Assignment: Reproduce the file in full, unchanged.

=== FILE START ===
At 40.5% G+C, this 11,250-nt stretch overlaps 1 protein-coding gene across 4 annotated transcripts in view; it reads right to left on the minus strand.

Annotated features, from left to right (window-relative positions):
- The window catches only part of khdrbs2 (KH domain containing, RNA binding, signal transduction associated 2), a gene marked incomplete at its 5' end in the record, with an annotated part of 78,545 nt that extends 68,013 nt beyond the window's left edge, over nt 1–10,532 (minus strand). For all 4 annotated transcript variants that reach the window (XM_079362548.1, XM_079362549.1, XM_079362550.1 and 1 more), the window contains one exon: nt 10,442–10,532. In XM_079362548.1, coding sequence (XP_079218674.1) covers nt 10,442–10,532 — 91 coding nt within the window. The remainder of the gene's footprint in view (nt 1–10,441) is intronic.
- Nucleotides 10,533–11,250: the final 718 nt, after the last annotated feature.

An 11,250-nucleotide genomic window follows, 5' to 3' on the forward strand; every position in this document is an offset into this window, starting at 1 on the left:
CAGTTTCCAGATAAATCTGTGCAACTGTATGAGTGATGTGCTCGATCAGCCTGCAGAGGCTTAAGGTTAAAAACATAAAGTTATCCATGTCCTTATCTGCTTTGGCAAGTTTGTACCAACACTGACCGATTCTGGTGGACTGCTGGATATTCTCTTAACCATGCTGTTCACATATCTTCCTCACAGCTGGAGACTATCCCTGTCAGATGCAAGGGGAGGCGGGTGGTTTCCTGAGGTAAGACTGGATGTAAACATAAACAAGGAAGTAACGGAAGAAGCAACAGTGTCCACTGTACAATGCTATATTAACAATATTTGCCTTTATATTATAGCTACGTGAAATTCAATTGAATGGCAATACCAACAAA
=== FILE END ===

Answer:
At 40.5% G+C, this 11,250-nt stretch overlaps 1 protein-coding gene across 4 annotated transcripts in view; it reads right to left on the minus strand.

Annotated features, from left to right (window-relative positions):
- The window catches only part of khdrbs2 (KH domain containing, RNA binding, signal transduction associated 2), a gene marked incomplete at its 5' end in the record, with an annotated part of 78,545 nt that extends 68,013 nt beyond the window's left edge, over nt 1–10,532 (minus strand). For all 4 annotated transcript variants that reach the window (XM_079362548.1, XM_079362549.1, XM_079362550.1 and 1 more), the window contains one exon: nt 10,442–10,532. In XM_079362548.1, coding sequence (XP_079218674.1) covers nt 10,442–10,532 — 91 coding nt within the window. The remainder of the gene's footprint in view (nt 1–10,441) is intronic.
- Nucleotides 10,533–11,250: the final 718 nt, after the last annotated feature.

An 11,250-nucleotide genomic window follows, 5' to 3' on the forward strand; every position in this document is an offset into this window, starting at 1 on the left:
CAGTTTCCAGATAAATCTGTGCAACTGTATGAGTGATGTGCTCGATCAGCCTGCAGAGGCTTAAGGTTAAAAACATAAAGTTATCCATGTCCTTATCTGCTTTGGCAAGTTTGTACCAACACTGACCGATTCTGGTGGACTGCTGGATATTCTCTTAACCATGCTGTTCACATATCTTCCTCACAGCTGGAGACTATCCCTGTCAGATGCAAGGGGAGGCGGGTGGTTTCCTGAGGTAAGACTGGATGTAAACATAAACAAGGAAGTAACGGAAGAAGCAACAGTGTCCACTGTACAATGCTATATTAACAATATTTGCCTTTATATTATAGCTACGTGAAATTCAATTGAATGGCAATACCAACAAA